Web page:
Godec’s statement weakens fight for Kenyan democracy

US Ambassador Robert Godec

Watching Ambassador Robert Godec’s statement on the Kenyan elections on Monday this week would have made a skilled ballerina on Broadway cringe in pain. He tried desperately to steer the middle road between NASA and Jubilee but in the end satisfied neither.

His ambiguous statement on the repeat election gives comfort to reactionary forces determined to maintain a perpetual state of constitutional authoritarianism. A condition where brutal authoritarianism is legitimised in the name of the constitution. His statement weakens the fight for Kenyan democracy.

As my ambassador in Kenya, I expected Mr Godec to champion the cause of democracy because he read the statement as the leader of the collection of more than 20 ambassadors and high commissioners at the American embassy. One of the key issues I thought he would address was the flight of a Kenyan-American -- Dr Roselyn Akombe -- whose only crime was to champion the cause for a free, open and credible election. I imagined that the ambassador might condemn the intimidation and threats on an American citizen and engage the government on investigating the threats to her life and those of her brother who has also been forced out of the country.

These actions are ruinous to Kenya’s image abroad. According to data released by the Kenya Tourism Board (KTB), America has overtaken the UK as the top tourist source market to Kenya. If American citizens are intimidated in this way, it sends a poor message for the country in the US where every negative story from Kenya gains more news coverage than the many positive things happening. More broadly, it reinforces the perception in America that Kenya is another African country where there is disdain for democracy.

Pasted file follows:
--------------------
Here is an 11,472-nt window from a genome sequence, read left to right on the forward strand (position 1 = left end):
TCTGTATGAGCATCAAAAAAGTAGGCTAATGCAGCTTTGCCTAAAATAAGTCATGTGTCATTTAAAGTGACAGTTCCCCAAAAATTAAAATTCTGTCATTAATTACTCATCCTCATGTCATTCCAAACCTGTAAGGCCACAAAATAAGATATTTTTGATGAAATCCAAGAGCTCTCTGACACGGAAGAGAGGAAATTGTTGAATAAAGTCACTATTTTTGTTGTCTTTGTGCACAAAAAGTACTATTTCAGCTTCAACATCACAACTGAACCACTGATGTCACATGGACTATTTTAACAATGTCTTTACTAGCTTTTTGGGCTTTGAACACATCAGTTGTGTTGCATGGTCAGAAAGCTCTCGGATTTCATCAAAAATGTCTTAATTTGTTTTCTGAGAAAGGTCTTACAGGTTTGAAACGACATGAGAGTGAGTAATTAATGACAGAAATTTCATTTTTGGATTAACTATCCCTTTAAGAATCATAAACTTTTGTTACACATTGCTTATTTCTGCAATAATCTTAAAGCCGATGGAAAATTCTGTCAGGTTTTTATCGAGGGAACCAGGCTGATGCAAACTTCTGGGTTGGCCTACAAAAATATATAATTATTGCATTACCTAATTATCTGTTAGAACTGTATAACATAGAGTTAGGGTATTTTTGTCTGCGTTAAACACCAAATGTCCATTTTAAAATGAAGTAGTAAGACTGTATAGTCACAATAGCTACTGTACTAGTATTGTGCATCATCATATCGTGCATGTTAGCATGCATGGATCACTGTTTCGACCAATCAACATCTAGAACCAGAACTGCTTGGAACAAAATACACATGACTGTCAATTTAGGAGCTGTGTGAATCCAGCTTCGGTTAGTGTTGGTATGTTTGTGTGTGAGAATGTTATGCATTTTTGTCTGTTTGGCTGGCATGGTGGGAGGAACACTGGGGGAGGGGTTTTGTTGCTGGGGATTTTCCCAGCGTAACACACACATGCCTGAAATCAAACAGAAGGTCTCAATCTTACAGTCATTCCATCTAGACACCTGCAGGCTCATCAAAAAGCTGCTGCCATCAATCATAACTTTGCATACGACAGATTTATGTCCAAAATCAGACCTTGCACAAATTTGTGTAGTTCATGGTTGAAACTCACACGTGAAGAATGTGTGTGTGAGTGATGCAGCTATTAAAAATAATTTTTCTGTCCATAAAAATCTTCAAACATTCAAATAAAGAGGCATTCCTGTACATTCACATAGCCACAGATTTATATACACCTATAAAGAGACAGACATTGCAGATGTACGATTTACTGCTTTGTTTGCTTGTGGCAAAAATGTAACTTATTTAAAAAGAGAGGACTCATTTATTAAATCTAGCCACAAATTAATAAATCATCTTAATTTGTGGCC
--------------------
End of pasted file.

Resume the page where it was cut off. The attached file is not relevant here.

Secondly, the extra judicial killing of Chris Musando is still a mystery. Kenya has a long history of unsolved political murders that have had a chilling effect on free speech, transparent institutions and democratic ideals. A word from Mr Godec on this case would have helped the cause of democratisation. The ambassador should have been a lot more forceful and demanding of public communication from the government to what is happening with the late Musando’s case. His family, the Kenyan public and lovers of democracy demand his killers be brought to justice.

Aside from the threats of to life and limb, the structural impediments to a credible election are still in place. The IEBC has not done enough to ensure a free, fair and credible election. It continues to be in defiance of a court order to allow an investigation of its computerised systems that transmitted the election results for the August 8 election. This defiance goes against international norms for transparency and respect for the rule of law. The IEBC’s defiance of the court order leaves many wondering what exactly the commission is hiding. Godec missed a golden opportunity to provide leadership on this poignant matter.

Ambassador Godec’s ballerina act played skillfully to a middle road strategy. Not wanting to antagonise the government and not wanting to appear to be endorsing the opposition. In the end he did neither. He further reinforced the perception that America and the West are all talk about democratisation in Kenya with no action.

It appears my ambassador was too weak to speak truth to power.

 - The writer is at City University of New York